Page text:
The 12-foot-high, verdigrised copper, granite and wood sculpture on the grounds of the CIA complex in Langley, Virginia, contains four encrypted messages carved out of the metal, three of which were solved years ago. The fourth is composed of just 97 letters, but its brevity belies its strength. Even the NSA, whose master crackers were the first to decipher other parts of the work, gave up on cracking it long ago. So five years ago, concerned that he might not live to see the mystery of Kryptos resolved, Sanborn released a clue to help things along, revealing that six of the last 97 letters when decrypted spell the word “Berlin”—a revelation that many took to be a reference to the Berlin Wall.

    To that clue today, he’s adding the next word in the sequence—“clock”—that may or may not throw a wrench in this theory. Now the Kryptos sleuths just have to unscramble the remaining 86 characters to find out.

    Is a Clock a Clock?

    Sanborn told WIRED that he’s always been fascinated by Berlin’s many clocks but the Berlin Clock in particular has intrigued him the most. The clock, also known as the Berlin Uhr or Set Theory Clock, was designed in the 1970s by inventor and tinkerer Dieter Binninger. It displays the time through illuminated colored blocks rather than numbers and requires the viewer to calculate the time based on a complex scheme.

    The Berlin Clock, or the Set Theory Clock. John Freeman/Lonely Planet Images/Getty Images

    A yellow lamp at the top of the clock blinks every two seconds while a row of red lamps beneath it represent five hours. Red lights on a second row denote one hour each, and time is calculated based on the number of lights illuminated. “So if in the first line 2 lamps are lit and in the second line 3 lamps, it’s 5+5+3=13h or 1 p.m.,” notes one description of the timepiece.

    “Most people have no idea who Dieter is and all of the other people who make strange clocks in Berlin,” Sanborn says. “There’s a very interesting back story to [the Berlin Clock].”

    The focus on the clock, however, may just be a bit of sly misdirection from Sanborn—who is known among Kryptos fans for his puckishness.

    “Clock” could easily refer instead to a method devised by a Polish mathematician and cryptologist during World War II to crack Germany’s Enigma ciphers—a method that was expanded on by Alan Turing and his team at Bletchley Park who are credited with ultimately cracking Enigma. (It may be no coincidence that Sanborn has decided to release hi new clue at the same time The Imitation Game, a film about Turning’s work on Enigma, is opening in US theaters on Nov. 28.)

    How Kryptos Has Remained Unsolved for 20 Years

    Sanborn’s Kryptos sculpture was unveiled at the CIA on Nov. 3, 1990, a month that has a recurring theme in the sculpture’s ethos.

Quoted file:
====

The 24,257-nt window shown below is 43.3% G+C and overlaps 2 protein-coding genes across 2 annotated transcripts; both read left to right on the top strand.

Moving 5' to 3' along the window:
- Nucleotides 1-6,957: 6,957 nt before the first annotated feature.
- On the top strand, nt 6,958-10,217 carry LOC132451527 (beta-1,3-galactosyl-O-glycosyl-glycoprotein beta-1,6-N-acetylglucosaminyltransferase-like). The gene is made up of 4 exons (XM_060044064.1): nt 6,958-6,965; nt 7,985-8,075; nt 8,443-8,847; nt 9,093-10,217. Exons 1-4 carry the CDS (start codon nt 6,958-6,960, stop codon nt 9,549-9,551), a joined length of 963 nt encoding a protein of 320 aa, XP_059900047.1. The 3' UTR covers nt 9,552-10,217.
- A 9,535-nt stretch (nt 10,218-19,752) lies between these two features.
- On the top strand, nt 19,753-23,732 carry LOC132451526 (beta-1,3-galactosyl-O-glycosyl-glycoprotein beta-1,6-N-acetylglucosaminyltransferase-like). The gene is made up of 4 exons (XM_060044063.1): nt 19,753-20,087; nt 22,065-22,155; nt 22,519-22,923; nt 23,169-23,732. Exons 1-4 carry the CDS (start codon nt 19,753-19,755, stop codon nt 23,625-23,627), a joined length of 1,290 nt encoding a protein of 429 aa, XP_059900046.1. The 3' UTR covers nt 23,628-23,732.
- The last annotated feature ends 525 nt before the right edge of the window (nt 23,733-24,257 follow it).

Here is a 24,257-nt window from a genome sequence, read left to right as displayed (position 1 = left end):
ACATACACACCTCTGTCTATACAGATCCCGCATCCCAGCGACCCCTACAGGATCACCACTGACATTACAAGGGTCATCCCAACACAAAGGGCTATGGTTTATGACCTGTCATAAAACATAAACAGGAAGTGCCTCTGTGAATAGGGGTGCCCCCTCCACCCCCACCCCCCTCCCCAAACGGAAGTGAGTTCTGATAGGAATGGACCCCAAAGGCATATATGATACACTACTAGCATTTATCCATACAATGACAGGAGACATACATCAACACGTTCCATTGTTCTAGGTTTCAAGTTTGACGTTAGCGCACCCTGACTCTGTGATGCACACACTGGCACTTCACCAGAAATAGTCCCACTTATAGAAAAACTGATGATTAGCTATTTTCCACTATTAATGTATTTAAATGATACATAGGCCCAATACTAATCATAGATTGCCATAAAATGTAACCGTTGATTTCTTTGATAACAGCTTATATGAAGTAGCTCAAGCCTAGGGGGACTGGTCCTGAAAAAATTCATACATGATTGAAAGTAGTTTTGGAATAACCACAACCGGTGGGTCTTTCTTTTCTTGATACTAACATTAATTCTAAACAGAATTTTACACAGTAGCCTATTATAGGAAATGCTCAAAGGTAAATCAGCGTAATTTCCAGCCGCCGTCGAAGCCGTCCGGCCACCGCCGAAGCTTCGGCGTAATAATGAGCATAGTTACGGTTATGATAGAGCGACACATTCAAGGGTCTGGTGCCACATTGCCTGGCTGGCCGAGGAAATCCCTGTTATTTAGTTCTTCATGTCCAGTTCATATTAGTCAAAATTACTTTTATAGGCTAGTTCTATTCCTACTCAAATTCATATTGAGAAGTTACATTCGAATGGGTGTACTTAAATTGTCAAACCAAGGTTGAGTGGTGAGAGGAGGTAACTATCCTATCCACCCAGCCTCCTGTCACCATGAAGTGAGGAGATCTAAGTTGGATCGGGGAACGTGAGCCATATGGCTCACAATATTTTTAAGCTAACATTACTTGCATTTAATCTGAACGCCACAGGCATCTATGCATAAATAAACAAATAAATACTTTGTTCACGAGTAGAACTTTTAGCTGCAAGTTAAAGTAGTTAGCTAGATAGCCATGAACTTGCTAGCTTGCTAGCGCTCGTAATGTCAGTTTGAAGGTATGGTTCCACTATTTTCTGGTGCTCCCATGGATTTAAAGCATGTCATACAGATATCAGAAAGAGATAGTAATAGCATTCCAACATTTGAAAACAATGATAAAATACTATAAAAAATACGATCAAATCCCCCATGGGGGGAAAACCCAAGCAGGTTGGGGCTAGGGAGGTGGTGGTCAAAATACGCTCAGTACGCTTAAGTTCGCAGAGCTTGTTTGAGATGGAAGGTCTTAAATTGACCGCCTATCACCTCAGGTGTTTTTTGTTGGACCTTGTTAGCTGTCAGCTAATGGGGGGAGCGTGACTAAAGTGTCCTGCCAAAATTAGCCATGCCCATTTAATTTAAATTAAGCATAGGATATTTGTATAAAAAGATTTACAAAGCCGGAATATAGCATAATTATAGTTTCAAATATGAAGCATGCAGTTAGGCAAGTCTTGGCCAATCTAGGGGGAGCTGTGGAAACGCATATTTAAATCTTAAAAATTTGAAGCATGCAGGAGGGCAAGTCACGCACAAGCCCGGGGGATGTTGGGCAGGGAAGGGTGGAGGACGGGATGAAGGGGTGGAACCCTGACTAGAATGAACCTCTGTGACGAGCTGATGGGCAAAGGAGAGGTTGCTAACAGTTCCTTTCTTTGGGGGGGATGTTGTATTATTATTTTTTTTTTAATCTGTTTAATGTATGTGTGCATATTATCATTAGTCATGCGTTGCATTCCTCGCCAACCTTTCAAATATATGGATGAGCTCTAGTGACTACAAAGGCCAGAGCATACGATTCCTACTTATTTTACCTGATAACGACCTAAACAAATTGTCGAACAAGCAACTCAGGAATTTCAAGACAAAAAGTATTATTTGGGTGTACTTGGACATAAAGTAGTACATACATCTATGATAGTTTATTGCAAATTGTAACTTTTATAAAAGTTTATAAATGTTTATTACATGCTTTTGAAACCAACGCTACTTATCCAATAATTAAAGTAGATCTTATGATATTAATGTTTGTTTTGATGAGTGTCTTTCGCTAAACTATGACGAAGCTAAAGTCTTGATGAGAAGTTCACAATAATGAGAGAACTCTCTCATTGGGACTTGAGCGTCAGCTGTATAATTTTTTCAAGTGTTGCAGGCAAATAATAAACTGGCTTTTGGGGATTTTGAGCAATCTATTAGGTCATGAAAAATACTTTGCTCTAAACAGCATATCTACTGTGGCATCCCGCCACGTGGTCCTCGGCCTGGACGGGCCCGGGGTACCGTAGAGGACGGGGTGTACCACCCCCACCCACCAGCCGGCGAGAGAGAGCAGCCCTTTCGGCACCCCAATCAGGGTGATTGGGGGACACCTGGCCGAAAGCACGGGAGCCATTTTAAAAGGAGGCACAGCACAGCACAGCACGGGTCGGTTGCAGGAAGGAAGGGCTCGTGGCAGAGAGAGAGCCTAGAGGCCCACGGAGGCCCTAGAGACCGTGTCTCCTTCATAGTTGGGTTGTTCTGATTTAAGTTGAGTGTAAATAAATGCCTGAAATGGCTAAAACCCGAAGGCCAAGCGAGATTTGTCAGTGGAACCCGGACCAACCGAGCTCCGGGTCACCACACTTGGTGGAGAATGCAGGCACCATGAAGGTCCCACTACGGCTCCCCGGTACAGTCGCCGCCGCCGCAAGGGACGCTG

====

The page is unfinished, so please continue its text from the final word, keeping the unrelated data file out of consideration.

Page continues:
The artwork features a large block of petrified wood standing upright, with a tall copper plate scrolling out from the wood like a sheet of paper. At the sculpture’s base is a round pool with a fountain pump that sends water moving in a circular direction around the pool. Carved out of the copper plate are approximately 1,800 letters, some of them forming a cryptographic table based on a method developed by a 16th-century Frenchman named Blaise de Vigenere.

    wanderingYew2/Flickr

    In 1995 a small group of cryptanalysts inside the NSA quietly deciphered the first three sections of the sculpture, though no one outside the agency and the CIA’s top brass knew about it. In 1998, CIA analyst David Stein cracked the same three messages using paper and pencil and about 400 lunch-time hours. Only his CIA colleagues knew of his success, however, because the agency didn’t publicize it. A year later, California computer scientist Jim Gillogly gained public notoriety when he cracked the same three messages using a Pentium II.

    The first message is a poetic phrase that Sanborn composed:

    “Between subtle shading and the absence of light lies the nuance of iqlusion.”

    The second one hints at something buried:

    “It was totally invisible. How’s that possible? They used the earth’s magnetic field. x The information was gathered and transmitted undergruund to an unknown location. x Does Langley know about this? They should: it’s buried out there somewhere. x Who knows the exact location? Only WW. This was his last message. x Thirty eight degrees fifty seven minutes six point five seconds north, seventy seven degrees eight minutes forty four seconds west. Layer two.”

    The third message is a take on a passage from the diary of English Egyptologist Howard Carter describing the opening of King Tut’s tomb on Nov. 26, 1922.

    “Slowly, desparatly slowly, the remains of passage debris that encumbered the lower part of the doorway was removed. With trembling hands I made a tiny breach in the upper left-hand corner. And then, widening the hole a little, I inserted the candle and peered in. The hot air escaping from the chamber caused the flame to flicker, but presently details of the room within emerged from the mist. x Can you see anything? q”

    Sanborn has said that the first three sections contain clues to solving the final 97 letters but no one has figured out what those might be. After no progress cracking the last section, Sanborn released the “Berlin” clue five years ago, considering it “a significant clue.”